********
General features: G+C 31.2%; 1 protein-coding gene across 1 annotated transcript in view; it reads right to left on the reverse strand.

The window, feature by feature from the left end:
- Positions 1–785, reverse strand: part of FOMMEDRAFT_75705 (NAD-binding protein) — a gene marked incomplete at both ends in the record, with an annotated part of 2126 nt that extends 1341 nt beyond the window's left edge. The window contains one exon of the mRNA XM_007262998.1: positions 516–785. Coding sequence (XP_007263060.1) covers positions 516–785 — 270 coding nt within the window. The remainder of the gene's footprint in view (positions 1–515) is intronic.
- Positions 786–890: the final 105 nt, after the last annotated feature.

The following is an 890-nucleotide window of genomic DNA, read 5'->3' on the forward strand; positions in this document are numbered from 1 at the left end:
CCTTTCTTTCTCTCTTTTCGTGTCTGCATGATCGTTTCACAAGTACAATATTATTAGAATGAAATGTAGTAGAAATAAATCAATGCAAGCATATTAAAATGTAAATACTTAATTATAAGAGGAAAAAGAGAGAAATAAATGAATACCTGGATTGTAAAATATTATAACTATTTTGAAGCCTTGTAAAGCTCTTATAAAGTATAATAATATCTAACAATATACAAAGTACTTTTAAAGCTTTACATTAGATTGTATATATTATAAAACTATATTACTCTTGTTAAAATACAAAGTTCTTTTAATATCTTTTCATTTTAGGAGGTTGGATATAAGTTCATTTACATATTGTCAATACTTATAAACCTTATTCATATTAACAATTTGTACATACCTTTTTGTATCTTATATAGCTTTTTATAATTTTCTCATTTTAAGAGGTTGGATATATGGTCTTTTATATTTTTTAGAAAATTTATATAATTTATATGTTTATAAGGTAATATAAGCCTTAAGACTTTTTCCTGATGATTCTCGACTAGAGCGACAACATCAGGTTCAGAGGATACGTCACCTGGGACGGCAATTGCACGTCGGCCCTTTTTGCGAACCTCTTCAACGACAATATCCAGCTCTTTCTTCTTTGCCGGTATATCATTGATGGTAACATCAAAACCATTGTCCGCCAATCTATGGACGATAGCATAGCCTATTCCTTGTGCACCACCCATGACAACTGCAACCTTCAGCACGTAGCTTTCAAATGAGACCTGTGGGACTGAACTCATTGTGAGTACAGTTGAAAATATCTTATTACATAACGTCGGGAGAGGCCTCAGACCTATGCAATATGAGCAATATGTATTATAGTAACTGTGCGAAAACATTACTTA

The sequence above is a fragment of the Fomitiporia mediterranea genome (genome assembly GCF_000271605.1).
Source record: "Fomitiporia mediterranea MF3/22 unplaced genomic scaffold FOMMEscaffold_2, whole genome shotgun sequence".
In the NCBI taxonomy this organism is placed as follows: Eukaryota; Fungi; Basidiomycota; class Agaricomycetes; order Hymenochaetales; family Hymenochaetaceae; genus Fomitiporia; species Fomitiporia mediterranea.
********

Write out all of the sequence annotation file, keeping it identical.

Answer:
General features: G+C 31.2%; 1 protein-coding gene across 1 annotated transcript in view; it reads right to left on the reverse strand.

The window, feature by feature from the left end:
- Positions 1–785, reverse strand: part of FOMMEDRAFT_75705 (NAD-binding protein) — a gene marked incomplete at both ends in the record, with an annotated part of 2126 nt that extends 1341 nt beyond the window's left edge. The window contains one exon of the mRNA XM_007262998.1: positions 516–785. Coding sequence (XP_007263060.1) covers positions 516–785 — 270 coding nt within the window. The remainder of the gene's footprint in view (positions 1–515) is intronic.
- Positions 786–890: the final 105 nt, after the last annotated feature.

The following is an 890-nucleotide window of genomic DNA, read 5'->3' on the forward strand; positions in this document are numbered from 1 at the left end:
CCTTTCTTTCTCTCTTTTCGTGTCTGCATGATCGTTTCACAAGTACAATATTATTAGAATGAAATGTAGTAGAAATAAATCAATGCAAGCATATTAAAATGTAAATACTTAATTATAAGAGGAAAAAGAGAGAAATAAATGAATACCTGGATTGTAAAATATTATAACTATTTTGAAGCCTTGTAAAGCTCTTATAAAGTATAATAATATCTAACAATATACAAAGTACTTTTAAAGCTTTACATTAGATTGTATATATTATAAAACTATATTACTCTTGTTAAAATACAAAGTTCTTTTAATATCTTTTCATTTTAGGAGGTTGGATATAAGTTCATTTACATATTGTCAATACTTATAAACCTTATTCATATTAACAATTTGTACATACCTTTTTGTATCTTATATAGCTTTTTATAATTTTCTCATTTTAAGAGGTTGGATATATGGTCTTTTATATTTTTTAGAAAATTTATATAATTTATATGTTTATAAGGTAATATAAGCCTTAAGACTTTTTCCTGATGATTCTCGACTAGAGCGACAACATCAGGTTCAGAGGATACGTCACCTGGGACGGCAATTGCACGTCGGCCCTTTTTGCGAACCTCTTCAACGACAATATCCAGCTCTTTCTTCTTTGCCGGTATATCATTGATGGTAACATCAAAACCATTGTCCGCCAATCTATGGACGATAGCATAGCCTATTCCTTGTGCACCACCCATGACAACTGCAACCTTCAGCACGTAGCTTTCAAATGAGACCTGTGGGACTGAACTCATTGTGAGTACAGTTGAAAATATCTTATTACATAACGTCGGGAGAGGCCTCAGACCTATGCAATATGAGCAATATGTATTATAGTAACTGTGCGAAAACATTACTTA

The sequence above is a fragment of the Fomitiporia mediterranea genome (genome assembly GCF_000271605.1).
Source record: "Fomitiporia mediterranea MF3/22 unplaced genomic scaffold FOMMEscaffold_2, whole genome shotgun sequence".
In the NCBI taxonomy this organism is placed as follows: Eukaryota; Fungi; Basidiomycota; class Agaricomycetes; order Hymenochaetales; family Hymenochaetaceae; genus Fomitiporia; species Fomitiporia mediterranea.